Amazon provides the computing and storage power through its cloud network to allow customers to choose the mix of resources for their blockchain networks.
Ironically, the aim of a distributed ledger is to avoid a centralized authority. But the cloud provider will act as a guiding manager of the blockchain. While unable to influence decision-making, the cloud provider in effect controls the price and terms of supply for the distributed ledger.
Blockchain appears to be making inroads into a number of industries. Nestle, the food and beverage giant which has more than 2,000 brands distributed across 189 countries, has chosen Amazon’s blockchain to improve supply chain transparency, allowing precise tracking of materials used in its products.
“Amazon Managed Blockchain will enable our customers to track their products on the blockchain from the farm all the way through to consumption,” says Armin Nehzat, a Nestle digital technology manager.
One of the innovations created by blockchain technology is a self-executing contract written into the ledger’s lines of code. As a result, the contracts cannot be changed, guaranteeing that their terms will be carried out.
Because the contracts are distributed among the blockchain’s members, who all must validate any updates, no one player can fraudulently execute or change them.
Advocates for blockchain technology say the system promises to transform the way companies do business, removing the need to police contracts, since they will be carried out automatically. But first businesses have to overcome their reluctance to become involved in the complex, costly process of setting up a blockchain.
The launch of blockchain-as-a-service companies simplifies that process and, its Silicon Valley supporters say, is a giant step on the way to changing the economy.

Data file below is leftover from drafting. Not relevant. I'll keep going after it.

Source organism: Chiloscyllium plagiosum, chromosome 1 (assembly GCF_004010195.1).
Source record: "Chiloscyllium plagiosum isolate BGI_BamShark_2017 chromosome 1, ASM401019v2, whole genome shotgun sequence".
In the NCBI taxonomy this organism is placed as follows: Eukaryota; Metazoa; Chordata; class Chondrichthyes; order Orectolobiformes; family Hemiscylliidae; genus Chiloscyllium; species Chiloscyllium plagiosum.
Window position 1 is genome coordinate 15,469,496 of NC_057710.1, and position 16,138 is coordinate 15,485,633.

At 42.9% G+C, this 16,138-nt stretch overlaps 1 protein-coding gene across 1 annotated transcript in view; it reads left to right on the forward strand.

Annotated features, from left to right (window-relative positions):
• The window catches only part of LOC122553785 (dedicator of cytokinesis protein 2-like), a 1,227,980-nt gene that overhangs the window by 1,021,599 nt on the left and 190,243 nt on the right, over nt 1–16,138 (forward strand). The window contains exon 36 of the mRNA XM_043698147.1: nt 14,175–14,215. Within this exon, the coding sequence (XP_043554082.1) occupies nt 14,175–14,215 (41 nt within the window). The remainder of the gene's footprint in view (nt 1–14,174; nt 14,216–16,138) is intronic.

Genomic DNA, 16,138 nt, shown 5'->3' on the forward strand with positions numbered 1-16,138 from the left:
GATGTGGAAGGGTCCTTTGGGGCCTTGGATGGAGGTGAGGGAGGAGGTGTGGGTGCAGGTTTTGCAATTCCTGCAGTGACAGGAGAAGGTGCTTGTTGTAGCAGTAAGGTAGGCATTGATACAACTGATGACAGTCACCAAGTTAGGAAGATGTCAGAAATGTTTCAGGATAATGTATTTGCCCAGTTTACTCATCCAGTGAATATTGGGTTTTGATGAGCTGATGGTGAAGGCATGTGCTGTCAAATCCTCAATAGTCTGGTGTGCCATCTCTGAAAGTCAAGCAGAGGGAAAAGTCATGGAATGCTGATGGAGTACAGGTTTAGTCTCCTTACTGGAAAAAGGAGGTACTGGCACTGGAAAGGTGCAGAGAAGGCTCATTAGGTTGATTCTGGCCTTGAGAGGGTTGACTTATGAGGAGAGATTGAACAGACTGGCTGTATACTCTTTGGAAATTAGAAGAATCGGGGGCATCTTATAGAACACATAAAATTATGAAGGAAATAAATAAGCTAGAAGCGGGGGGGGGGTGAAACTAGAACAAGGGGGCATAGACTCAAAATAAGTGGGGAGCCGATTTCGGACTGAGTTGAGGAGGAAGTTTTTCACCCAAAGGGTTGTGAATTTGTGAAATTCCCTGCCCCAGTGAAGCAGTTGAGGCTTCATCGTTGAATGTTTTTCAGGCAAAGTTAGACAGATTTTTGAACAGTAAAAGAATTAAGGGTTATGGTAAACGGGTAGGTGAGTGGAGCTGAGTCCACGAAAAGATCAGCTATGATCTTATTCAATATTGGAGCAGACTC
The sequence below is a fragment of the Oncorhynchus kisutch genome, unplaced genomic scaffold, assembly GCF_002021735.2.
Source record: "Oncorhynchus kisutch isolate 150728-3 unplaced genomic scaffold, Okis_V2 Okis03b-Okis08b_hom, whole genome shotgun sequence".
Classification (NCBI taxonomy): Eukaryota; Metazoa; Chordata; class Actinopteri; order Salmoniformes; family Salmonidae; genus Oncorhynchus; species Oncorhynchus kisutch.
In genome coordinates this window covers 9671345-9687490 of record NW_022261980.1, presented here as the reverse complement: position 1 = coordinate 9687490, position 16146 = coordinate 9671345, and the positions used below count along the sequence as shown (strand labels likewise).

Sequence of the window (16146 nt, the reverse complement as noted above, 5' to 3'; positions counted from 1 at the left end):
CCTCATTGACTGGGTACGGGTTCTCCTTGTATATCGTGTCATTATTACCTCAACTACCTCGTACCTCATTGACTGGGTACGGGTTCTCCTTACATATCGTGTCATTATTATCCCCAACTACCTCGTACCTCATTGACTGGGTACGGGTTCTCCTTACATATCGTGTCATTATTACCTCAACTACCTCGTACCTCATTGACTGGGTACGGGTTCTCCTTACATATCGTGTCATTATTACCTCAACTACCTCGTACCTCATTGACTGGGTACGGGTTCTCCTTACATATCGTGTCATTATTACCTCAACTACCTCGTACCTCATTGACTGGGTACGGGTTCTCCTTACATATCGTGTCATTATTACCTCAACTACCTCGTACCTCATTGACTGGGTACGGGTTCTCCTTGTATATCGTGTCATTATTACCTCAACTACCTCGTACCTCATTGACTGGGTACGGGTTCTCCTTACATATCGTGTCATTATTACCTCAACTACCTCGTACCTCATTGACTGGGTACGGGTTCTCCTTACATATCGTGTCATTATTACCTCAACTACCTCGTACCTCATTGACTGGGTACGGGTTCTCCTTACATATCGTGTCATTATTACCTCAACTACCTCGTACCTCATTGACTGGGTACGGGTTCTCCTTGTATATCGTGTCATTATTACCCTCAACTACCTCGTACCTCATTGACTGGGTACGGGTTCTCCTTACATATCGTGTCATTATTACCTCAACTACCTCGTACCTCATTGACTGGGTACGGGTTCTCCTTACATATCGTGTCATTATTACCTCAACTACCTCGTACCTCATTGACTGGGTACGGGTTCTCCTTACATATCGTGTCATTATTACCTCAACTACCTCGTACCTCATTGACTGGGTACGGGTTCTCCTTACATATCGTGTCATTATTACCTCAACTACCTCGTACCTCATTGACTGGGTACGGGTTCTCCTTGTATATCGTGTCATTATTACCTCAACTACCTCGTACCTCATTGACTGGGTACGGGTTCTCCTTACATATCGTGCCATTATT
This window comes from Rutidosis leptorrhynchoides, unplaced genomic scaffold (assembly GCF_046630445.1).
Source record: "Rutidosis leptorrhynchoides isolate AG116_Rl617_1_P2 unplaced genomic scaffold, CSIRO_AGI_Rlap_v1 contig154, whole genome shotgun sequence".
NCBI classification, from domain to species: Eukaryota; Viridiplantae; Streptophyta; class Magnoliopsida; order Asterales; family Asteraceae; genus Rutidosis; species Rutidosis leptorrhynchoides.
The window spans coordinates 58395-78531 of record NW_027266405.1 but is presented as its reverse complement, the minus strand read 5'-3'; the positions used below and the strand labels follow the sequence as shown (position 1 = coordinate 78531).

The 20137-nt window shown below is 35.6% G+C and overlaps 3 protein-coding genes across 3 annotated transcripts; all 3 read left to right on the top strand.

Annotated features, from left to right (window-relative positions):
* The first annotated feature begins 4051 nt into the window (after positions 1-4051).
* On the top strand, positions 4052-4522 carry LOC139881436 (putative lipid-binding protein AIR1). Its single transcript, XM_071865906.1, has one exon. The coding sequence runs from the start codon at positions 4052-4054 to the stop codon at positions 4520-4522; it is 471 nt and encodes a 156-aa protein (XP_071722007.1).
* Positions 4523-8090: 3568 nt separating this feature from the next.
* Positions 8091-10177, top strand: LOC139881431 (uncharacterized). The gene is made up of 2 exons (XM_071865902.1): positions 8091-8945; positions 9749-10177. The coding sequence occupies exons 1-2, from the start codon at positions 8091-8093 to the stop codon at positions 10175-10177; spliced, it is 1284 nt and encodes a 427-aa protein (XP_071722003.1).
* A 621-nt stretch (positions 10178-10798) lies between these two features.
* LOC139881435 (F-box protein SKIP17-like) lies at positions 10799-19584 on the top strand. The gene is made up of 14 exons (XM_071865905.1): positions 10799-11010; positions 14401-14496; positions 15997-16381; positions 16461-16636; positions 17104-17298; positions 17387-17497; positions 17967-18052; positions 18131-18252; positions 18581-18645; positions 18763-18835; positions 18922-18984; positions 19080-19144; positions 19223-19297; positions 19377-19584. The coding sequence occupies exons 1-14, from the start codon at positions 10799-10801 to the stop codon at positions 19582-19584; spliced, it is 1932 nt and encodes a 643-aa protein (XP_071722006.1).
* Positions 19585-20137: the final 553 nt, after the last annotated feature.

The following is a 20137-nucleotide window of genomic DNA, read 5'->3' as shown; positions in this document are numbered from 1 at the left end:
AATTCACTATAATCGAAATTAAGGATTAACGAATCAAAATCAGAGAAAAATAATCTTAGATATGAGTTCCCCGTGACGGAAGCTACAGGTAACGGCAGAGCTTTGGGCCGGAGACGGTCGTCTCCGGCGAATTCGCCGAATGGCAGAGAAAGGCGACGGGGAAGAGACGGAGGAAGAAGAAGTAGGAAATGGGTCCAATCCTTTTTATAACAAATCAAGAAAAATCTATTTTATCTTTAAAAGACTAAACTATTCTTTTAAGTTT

In two separate announcements last week, Google and Linux’s Hyperledger project launched tools aimed at enabling secure identity management for enterprises via mobile and other devices.
Google unveiled five upgrades to its BeyondCorp cloud enterprise security service that enables identity and access management for employees, corporate partners, and customers.
Hyperledger, the blockchain-based, open-source project under the Linux Foundation, announced that its Indy distributed ledger for identity management is now live after nearly a year of development.
Google wants to make its enterprise cloud platform the center of the universe for identity and access management (IAM) and security, according to Jack Gold, principal analyst with J. Gold Associates.
“Cloud, in the past, has been questioned by some organizations as not being as secure as on-prem[ises],” Gold said. “With these announcements, Google is trying to show that it can provide very high-level security features that are as good as, and in some cases even better than, on-prem solutions – even when running on their cloud.”
Google’s upgrades include context-aware enhancements through the launch of the BeyondCorp Alliance, which is a partnership with endpoint security and management vendors who feed device posture data into Google’s context-aware access engine.